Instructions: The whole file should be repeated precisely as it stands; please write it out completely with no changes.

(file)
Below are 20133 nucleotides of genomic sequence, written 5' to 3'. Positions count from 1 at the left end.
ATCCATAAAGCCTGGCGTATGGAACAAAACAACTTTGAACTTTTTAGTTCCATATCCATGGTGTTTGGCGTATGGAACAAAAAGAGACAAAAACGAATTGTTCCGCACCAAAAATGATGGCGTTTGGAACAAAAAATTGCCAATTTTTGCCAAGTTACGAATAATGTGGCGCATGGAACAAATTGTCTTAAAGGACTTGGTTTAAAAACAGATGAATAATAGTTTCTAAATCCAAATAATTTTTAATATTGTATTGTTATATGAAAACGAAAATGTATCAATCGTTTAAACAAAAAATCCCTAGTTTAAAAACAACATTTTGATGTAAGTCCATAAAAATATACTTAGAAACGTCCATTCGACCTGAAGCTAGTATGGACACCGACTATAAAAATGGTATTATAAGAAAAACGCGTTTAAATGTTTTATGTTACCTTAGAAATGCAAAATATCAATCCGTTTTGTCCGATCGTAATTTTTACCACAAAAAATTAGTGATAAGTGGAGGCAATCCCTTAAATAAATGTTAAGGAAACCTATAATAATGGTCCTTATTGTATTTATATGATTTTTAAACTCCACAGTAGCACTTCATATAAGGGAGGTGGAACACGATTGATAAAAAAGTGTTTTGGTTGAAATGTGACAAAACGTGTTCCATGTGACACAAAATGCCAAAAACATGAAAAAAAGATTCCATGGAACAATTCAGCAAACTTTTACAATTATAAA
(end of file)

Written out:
Below are 20133 nucleotides of genomic sequence, written 5' to 3'. Positions count from 1 at the left end.
ATCCATAAAGCCTGGCGTATGGAACAAAACAACTTTGAACTTTTTAGTTCCATATCCATGGTGTTTGGCGTATGGAACAAAAAGAGACAAAAACGAATTGTTCCGCACCAAAAATGATGGCGTTTGGAACAAAAAATTGCCAATTTTTGCCAAGTTACGAATAATGTGGCGCATGGAACAAATTGTCTTAAAGGACTTGGTTTAAAAACAGATGAATAATAGTTTCTAAATCCAAATAATTTTTAATATTGTATTGTTATATGAAAACGAAAATGTATCAATCGTTTAAACAAAAAATCCCTAGTTTAAAAACAACATTTTGATGTAAGTCCATAAAAATATACTTAGAAACGTCCATTCGACCTGAAGCTAGTATGGACACCGACTATAAAAATGGTATTATAAGAAAAACGCGTTTAAATGTTTTATGTTACCTTAGAAATGCAAAATATCAATCCGTTTTGTCCGATCGTAATTTTTACCACAAAAAATTAGTGATAAGTGGAGGCAATCCCTTAAATAAATGTTAAGGAAACCTATAATAATGGTCCTTATTGTATTTATATGATTTTTAAACTCCACAGTAGCACTTCATATAAGGGAGGTGGAACACGATTGATAAAAAAGTGTTTTGGTTGAAATGTGACAAAACGTGTTCCATGTGACACAAAATGCCAAAAACATGAAAAAAAGATTCCATGGAACAATTCAGCAAACTTTTACAATTATAAA